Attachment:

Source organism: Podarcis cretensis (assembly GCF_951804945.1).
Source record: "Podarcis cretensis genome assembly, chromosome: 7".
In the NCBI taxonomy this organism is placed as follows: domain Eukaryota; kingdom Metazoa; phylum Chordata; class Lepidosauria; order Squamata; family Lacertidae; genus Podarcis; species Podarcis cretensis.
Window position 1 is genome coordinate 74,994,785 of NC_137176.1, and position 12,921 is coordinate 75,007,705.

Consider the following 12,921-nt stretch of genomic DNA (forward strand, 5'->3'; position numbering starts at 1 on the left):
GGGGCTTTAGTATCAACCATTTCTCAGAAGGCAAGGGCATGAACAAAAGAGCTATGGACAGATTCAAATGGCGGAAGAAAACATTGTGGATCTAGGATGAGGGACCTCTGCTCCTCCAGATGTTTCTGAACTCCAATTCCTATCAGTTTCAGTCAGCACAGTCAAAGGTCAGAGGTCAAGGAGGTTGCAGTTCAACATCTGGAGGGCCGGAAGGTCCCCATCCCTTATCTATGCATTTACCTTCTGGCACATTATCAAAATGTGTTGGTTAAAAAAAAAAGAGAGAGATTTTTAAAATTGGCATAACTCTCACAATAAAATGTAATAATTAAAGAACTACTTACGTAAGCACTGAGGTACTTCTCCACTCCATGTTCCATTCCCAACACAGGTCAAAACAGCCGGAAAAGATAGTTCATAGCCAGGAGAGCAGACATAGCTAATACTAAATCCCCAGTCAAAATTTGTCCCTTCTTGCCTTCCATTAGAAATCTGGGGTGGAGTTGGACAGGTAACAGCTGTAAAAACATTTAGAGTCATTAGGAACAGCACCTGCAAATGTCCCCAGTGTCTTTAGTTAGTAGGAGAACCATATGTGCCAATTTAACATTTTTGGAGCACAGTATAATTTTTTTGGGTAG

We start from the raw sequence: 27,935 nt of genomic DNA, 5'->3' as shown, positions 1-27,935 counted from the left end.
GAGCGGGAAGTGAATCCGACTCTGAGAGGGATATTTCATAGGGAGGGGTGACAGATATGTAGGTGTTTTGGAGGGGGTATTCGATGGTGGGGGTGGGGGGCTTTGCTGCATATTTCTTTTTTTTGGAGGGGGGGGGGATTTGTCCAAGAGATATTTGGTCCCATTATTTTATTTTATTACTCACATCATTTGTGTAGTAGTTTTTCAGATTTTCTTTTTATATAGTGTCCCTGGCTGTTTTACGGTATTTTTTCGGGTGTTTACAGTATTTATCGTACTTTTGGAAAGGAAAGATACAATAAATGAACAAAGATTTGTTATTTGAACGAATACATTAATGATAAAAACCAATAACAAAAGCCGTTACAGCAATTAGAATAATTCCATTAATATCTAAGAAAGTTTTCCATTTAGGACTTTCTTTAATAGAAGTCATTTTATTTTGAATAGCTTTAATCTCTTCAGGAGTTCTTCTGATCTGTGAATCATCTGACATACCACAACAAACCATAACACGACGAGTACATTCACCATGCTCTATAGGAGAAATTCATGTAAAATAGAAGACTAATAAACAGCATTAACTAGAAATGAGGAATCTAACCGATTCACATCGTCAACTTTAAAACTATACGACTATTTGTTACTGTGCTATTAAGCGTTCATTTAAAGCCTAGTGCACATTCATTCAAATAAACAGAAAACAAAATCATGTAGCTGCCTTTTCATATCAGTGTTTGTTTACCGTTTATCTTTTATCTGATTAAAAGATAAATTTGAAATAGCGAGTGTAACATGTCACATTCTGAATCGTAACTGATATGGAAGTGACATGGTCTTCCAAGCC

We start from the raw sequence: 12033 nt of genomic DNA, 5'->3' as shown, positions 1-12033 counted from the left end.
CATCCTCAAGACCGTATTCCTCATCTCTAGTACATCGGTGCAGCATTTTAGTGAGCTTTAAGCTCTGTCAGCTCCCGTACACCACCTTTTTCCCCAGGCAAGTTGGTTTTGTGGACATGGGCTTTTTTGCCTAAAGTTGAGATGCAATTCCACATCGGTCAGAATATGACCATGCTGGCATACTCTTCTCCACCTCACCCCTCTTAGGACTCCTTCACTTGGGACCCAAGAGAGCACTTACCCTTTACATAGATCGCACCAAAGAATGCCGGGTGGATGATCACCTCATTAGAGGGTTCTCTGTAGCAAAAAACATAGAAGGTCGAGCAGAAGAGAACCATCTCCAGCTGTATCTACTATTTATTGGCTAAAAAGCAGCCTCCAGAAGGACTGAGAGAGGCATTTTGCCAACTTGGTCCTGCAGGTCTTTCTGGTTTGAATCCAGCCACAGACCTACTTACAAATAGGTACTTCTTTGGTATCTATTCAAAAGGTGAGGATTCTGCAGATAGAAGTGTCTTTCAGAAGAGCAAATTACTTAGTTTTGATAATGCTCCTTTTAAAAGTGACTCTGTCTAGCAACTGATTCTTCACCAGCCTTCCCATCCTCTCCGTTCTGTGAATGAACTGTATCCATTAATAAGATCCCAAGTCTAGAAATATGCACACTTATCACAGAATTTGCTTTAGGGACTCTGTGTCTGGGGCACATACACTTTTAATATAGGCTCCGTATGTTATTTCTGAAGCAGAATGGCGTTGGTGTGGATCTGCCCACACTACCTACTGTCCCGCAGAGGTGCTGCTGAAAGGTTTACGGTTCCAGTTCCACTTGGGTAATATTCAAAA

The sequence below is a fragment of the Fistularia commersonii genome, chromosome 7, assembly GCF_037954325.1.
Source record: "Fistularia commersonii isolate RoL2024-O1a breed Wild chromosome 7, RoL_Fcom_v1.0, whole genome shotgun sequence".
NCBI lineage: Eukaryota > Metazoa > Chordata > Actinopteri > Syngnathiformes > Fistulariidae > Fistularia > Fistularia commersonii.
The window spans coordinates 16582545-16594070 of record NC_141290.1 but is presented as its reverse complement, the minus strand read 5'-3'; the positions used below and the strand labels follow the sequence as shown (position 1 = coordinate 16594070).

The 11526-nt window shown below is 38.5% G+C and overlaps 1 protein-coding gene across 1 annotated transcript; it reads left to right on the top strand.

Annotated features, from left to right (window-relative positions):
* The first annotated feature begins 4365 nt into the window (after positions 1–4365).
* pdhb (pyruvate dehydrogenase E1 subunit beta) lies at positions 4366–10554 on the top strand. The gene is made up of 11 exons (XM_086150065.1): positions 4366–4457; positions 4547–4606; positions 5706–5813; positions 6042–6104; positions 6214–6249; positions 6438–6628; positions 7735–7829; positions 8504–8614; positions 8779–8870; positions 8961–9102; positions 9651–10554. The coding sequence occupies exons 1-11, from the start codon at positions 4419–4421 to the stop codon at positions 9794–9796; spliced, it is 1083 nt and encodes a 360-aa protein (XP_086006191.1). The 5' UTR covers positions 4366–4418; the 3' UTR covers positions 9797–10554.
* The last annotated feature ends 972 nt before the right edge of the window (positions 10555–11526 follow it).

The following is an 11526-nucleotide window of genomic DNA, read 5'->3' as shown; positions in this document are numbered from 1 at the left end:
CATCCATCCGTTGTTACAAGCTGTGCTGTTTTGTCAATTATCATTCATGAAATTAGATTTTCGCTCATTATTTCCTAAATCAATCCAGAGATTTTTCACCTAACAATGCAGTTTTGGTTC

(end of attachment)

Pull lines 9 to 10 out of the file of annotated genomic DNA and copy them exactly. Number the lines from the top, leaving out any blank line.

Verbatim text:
We start from the raw sequence: 12033 nt of genomic DNA, 5'->3' as shown, positions 1-12033 counted from the left end.
CATCCTCAAGACCGTATTCCTCATCTCTAGTACATCGGTGCAGCATTTTAGTGAGCTTTAAGCTCTGTCAGCTCCCGTACACCACCTTTTTCCCCAGGCAAGTTGGTTTTGTGGACATGGGCTTTTTTGCCTAAAGTTGAGATGCAATTCCACATCGGTCAGAATATGACCATGCTGGCATACTCTTCTCCACCTCACCCCTCTTAGGACTCCTTCACTTGGGACCCAAGAGAGCACTTACCCTTTACATAGATCGCACCAAAGAATGCCGGGTGGATGATCACCTCATTAGAGGGTTCTCTGTAGCAAAAAACATAGAAGGTCGAGCAGAAGAGAACCATCTCCAGCTGTATCTACTATTTATTGGCTAAAAAGCAGCCTCCAGAAGGACTGAGAGAGGCATTTTGCCAACTTGGTCCTGCAGGTCTTTCTGGTTTGAATCCAGCCACAGACCTACTTACAAATAGGTACTTCTTTGGTATCTATTCAAAAGGTGAGGATTCTGCAGATAGAAGTGTCTTTCAGAAGAGCAAATTACTTAGTTTTGATAATGCTCCTTTTAAAAGTGACTCTGTCTAGCAACTGATTCTTCACCAGCCTTCCCATCCTCTCCGTTCTGTGAATGAACTGTATCCATTAATAAGATCCCAAGTCTAGAAATATGCACACTTATCACAGAATTTGCTTTAGGGACTCTGTGTCTGGGGCACATACACTTTTAATATAGGCTCCGTATGTTATTTCTGAAGCAGAATGGCGTTGGTGTGGATCTGCCCACACTACCTACTGTCCCGCAGAGGTGCTGCTGAAAGGTTTACGGTTCCAGTTCCACTTGGGTAATATTCAAAA